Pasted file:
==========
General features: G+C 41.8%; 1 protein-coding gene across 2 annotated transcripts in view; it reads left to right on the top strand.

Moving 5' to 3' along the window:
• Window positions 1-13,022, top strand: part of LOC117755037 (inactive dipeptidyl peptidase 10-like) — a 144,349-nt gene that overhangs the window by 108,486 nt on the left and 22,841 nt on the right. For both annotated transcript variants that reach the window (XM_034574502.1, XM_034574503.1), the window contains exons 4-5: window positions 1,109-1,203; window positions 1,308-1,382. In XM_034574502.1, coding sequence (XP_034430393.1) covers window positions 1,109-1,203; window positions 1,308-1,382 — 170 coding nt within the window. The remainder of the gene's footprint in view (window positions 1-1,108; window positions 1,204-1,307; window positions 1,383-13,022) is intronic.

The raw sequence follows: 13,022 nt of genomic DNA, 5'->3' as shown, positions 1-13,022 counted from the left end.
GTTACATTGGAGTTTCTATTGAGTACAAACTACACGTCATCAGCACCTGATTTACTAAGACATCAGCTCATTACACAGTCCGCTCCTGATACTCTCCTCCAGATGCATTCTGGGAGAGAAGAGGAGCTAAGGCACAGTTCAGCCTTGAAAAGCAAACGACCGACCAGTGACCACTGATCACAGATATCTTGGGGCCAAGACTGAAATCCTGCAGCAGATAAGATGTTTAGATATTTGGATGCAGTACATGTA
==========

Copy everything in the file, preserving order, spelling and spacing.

General features: G+C 41.8%; 1 protein-coding gene across 2 annotated transcripts in view; it reads left to right on the top strand.

Moving 5' to 3' along the window:
• Window positions 1-13,022, top strand: part of LOC117755037 (inactive dipeptidyl peptidase 10-like) — a 144,349-nt gene that overhangs the window by 108,486 nt on the left and 22,841 nt on the right. For both annotated transcript variants that reach the window (XM_034574502.1, XM_034574503.1), the window contains exons 4-5: window positions 1,109-1,203; window positions 1,308-1,382. In XM_034574502.1, coding sequence (XP_034430393.1) covers window positions 1,109-1,203; window positions 1,308-1,382 — 170 coding nt within the window. The remainder of the gene's footprint in view (window positions 1-1,108; window positions 1,204-1,307; window positions 1,383-13,022) is intronic.

The raw sequence follows: 13,022 nt of genomic DNA, 5'->3' as shown, positions 1-13,022 counted from the left end.
GTTACATTGGAGTTTCTATTGAGTACAAACTACACGTCATCAGCACCTGATTTACTAAGACATCAGCTCATTACACAGTCCGCTCCTGATACTCTCCTCCAGATGCATTCTGGGAGAGAAGAGGAGCTAAGGCACAGTTCAGCCTTGAAAAGCAAACGACCGACCAGTGACCACTGATCACAGATATCTTGGGGCCAAGACTGAAATCCTGCAGCAGATAAGATGTTTAGATATTTGGATGCAGTACATGTA